Stay Safe While Saving a Storm-damaged Boat

Posted by Darrell Nicholson at 09:00AM - Comments: (2)

U.S. Navy file photo
U.S. Navy file photo

Boats stacked up after Hurricane Ivan.

When people are hurt and homes and precious possessions are destroyed or lost forever, a wrecked recreational sailboat seems wholly unimportant. But for many people, the boat is their home or is connected to their livelihood.

In the coming days and weeks, more people will be returning to their vessels in the wake of Hurricane Harvey and doing what they can to keep them safe. I’ve been through two Category 5 hurricanes (one ashore, one afloat) and several smaller ones. In every case, boats that could have been salvaged shortly after the storm were lost due to neglect, but this is expected, given the many other, more critical needs in a storm-ravaged community. Nevertheless, boat owners should be aware of steps they can take to prevent further loss to their boats. And more importantly, they should be aware of the precautions they can take to keep themselves safe during the period when most storm-related injuries and deaths occur.

Here, according to the Boat Owners Association of the United States, are some of the steps you can take to prevent further damage.

  1. If your boat has washed ashore, remove as much equipment as possible to a safe place to protect it from looters or vandals. It’s a good idea to put your contact information somewhere conspicuously on the boat—along with a “No Trespassing” sign. However, never climb in or on boats that have piled up together or are dangling precariously from dock pilings or other obstructions.
  2. Protect the boat from further water damage resulting from exposure to the weather. This could include covering it with a tarp or boarding-up broken windows or hatches. As soon as possible, start drying the boat out, either by taking advantage of sunny weather or using electric air handlers. All wet materials such as cushions must be removed and saved for a potential insurance claim. The storm may be gone, but the clock could be ticking on mold growth.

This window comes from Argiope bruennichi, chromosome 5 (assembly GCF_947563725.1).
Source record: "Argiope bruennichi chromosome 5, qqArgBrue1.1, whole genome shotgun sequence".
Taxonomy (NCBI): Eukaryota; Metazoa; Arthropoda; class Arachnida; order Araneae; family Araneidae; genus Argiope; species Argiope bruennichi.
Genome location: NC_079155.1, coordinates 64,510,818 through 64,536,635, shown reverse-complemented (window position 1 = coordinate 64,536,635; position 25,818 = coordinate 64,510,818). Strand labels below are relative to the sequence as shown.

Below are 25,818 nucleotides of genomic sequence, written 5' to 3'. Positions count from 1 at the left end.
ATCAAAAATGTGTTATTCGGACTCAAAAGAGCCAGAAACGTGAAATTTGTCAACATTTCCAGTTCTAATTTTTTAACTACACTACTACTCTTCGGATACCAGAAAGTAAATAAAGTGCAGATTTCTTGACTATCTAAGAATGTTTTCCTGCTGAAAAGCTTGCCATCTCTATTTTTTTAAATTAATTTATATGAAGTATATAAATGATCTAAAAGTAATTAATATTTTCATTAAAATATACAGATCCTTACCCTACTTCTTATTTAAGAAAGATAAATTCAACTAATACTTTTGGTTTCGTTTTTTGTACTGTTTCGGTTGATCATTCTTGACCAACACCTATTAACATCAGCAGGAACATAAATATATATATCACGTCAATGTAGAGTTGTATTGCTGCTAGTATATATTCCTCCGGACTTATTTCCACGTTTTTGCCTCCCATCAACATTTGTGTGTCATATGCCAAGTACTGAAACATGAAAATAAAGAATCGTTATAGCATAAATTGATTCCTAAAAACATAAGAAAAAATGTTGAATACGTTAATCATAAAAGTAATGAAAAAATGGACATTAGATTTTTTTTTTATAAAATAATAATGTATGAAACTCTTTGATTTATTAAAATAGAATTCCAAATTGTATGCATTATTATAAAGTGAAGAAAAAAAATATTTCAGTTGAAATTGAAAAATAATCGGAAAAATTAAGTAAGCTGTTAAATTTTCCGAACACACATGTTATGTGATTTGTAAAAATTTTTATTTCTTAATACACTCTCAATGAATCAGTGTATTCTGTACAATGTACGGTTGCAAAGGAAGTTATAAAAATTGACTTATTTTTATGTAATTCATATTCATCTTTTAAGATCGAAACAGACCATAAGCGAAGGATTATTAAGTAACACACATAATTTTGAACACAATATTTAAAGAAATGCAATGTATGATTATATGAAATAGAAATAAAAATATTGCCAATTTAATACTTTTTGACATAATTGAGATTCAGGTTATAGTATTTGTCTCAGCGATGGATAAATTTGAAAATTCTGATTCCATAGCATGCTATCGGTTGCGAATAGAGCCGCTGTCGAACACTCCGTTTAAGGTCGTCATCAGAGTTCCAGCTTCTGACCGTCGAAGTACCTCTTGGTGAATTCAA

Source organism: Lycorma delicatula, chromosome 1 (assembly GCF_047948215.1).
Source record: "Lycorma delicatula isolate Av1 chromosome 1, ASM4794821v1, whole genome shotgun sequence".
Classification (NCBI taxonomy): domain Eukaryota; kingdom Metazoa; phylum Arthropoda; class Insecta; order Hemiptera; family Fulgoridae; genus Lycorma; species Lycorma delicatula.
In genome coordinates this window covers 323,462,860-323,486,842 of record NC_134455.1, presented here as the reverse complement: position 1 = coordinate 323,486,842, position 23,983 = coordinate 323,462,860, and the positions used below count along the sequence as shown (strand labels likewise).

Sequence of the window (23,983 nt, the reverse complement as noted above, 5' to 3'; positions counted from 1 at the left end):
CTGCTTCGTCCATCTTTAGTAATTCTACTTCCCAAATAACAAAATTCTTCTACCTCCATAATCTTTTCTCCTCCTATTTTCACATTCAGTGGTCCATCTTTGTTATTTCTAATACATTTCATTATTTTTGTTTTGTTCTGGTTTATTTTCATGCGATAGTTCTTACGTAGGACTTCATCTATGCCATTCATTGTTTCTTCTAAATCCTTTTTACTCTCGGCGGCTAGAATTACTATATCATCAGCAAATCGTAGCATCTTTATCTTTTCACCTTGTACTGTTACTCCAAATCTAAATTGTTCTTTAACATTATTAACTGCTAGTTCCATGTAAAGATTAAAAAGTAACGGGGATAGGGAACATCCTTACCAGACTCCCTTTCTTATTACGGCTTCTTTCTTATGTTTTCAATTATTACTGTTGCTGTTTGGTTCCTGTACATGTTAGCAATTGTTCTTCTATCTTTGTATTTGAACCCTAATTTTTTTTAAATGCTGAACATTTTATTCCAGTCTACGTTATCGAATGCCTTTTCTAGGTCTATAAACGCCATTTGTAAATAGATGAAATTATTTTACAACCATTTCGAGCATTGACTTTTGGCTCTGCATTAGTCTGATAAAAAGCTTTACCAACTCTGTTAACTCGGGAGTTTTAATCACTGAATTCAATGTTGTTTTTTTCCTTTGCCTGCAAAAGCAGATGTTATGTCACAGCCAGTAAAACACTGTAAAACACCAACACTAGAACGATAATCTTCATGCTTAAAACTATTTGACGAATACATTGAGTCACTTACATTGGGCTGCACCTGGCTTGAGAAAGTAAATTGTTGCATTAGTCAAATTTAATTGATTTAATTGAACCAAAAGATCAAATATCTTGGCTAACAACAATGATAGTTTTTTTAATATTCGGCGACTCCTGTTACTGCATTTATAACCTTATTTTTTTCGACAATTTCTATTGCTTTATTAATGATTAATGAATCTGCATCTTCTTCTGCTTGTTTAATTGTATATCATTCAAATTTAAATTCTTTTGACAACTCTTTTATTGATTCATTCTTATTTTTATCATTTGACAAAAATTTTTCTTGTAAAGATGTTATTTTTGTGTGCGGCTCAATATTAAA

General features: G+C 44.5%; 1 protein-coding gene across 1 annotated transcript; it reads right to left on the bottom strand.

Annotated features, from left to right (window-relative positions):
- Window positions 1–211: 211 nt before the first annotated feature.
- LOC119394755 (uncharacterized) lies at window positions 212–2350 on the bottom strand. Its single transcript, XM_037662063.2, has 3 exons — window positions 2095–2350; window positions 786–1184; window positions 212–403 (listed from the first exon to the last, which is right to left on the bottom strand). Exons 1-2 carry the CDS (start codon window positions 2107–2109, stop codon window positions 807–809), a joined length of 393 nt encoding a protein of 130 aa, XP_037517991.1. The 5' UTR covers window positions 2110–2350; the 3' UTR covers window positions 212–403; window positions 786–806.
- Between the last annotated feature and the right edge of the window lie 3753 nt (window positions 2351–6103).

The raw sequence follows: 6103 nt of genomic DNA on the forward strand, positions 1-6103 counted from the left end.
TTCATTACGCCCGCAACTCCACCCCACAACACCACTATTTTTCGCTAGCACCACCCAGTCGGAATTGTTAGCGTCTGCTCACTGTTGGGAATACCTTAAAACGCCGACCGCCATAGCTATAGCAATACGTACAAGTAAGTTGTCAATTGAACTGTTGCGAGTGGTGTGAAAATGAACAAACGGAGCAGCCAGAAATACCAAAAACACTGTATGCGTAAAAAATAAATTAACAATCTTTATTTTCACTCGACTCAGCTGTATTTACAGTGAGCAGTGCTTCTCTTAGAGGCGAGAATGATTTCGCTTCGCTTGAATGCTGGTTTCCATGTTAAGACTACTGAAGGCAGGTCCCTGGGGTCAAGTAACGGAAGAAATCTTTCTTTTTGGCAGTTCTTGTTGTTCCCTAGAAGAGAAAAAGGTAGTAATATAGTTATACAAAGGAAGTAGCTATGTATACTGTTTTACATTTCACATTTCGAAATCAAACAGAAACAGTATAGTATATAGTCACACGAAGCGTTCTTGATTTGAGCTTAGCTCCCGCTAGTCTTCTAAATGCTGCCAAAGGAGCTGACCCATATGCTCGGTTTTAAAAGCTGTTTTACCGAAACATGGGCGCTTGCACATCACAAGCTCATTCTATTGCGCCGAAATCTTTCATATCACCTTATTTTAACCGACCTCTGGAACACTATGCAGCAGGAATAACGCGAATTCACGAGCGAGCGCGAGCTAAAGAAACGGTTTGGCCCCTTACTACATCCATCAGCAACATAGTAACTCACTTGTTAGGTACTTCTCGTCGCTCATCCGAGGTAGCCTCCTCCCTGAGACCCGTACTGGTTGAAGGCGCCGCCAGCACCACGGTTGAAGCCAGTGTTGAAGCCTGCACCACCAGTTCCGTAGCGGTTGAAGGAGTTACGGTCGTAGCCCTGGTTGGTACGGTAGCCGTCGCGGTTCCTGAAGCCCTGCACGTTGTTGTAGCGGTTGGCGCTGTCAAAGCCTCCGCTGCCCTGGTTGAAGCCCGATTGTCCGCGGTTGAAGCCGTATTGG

3. Any engines and other machinery that has been submerged or has gotten wet should be "pickled" by flushing with fresh water and then filling with diesel fuel or kerosene. To learn how to pickle a boat motor, go to:
  4. If your boat is sunk or must be moved by a salvage company, it is not recommended that you sign any salvage or wreck removal contract without first getting approval from your insurance company.

To that advice, I’d add the following: BE CAREFUL!

Photo courtesy of Boat U.S.
Photo courtesy of Boat U.S.

A post-Sandy challenge.

Any attempts to salvage your boat or gear carry many hidden risks. In fact, according to the Center for Disease Control, more storm-related deaths and injuries occur in the days and weeks after the storm than during the storm itself. Some things to watch for:

  1. Do not attempt to use any AC-powered electrical equipment or power hookups that have been submerged until they have been tested and verified as safe.
  2. Avoid entering the water in areas where a threat of electrocution still remains. This is more relevant to freshwater areas, where the risk of electric shock is greater. (Because salt water is more conductive than the human body, no fatalities due to electric shock have occurred in salt water.)
  3. Be particularly careful with unfamiliar powered cutting tools, portable generators, or power equipment in general. Here are some important tips from OSHA the (Occupational Safety and Health Administration) on the use of generators.
  4. In yards or on land, be especially cautious working around boats that are not properly stabilized by jackstands or something similar. The same goes for rigging, masts, or other heavy items that were destabilized during the storm. Don't go aloft on a compromised rig.
  5. If you will be making an insurance claim or seeking assistance from federal agencies (available to those who work or live on their boat), take pictures of boat damage or damaged equipment, and keep a log of any efforts you take to prevent further damage.

Any others? Please share them in the comments section below.


Comments (2)

We lost our second boat, a 32' steel sloop, in Hurricane Gloria. She was knocked off her mooring, slammed against the railroad causeway, and sunk. One entire side of the hull looked as if it had been ripped open with a can opener, the mast was broken off like toothpick, and the hatch boards were splintered. When she was raised, we attempted to salvage what we could, leading to some odd discoveries: the galley cabinet had been ripped completely off the bulkhead, but our ceramic travel coffee mugs stored inside didn't have so much as a chip; the oil lamp was torn off the bulkhead, but the glass chimney was perfect; a hand-knit comforter from my mother-in-law was soaked in harbor gunk and occupied by various organisms, but washed up clean and looking like new; the gimbaled alcohol burners were torn off their gimbals, but otherwise functioned perfectly. I found a small ring that friends had given to my wife that she left aboard, though I had to sift through harbor grunge, crabs, and snails to find it. Bottom line is that, considering the ferocity of the storm, we were able to salvage a surprising amount of gear, most of it with sentimental value and some with real dollar value. It was dirty, disgusting work but I don't regret it.

Posted by: Rigoler | October 1, 2017 6:34 PM    Report this comment

As Matthew approached Maryland, and missed, I had so many dock lines on old S/V Certainty, my Captain's Rhodes 22, that she looked like she'd been attacked by a giant spider. But after seeing videos of boat motion at marinas in Matthew, from now on I'm just gonna pull her.

Posted by: Edexter | October 20, 2016 11:16 AM    Report this comment

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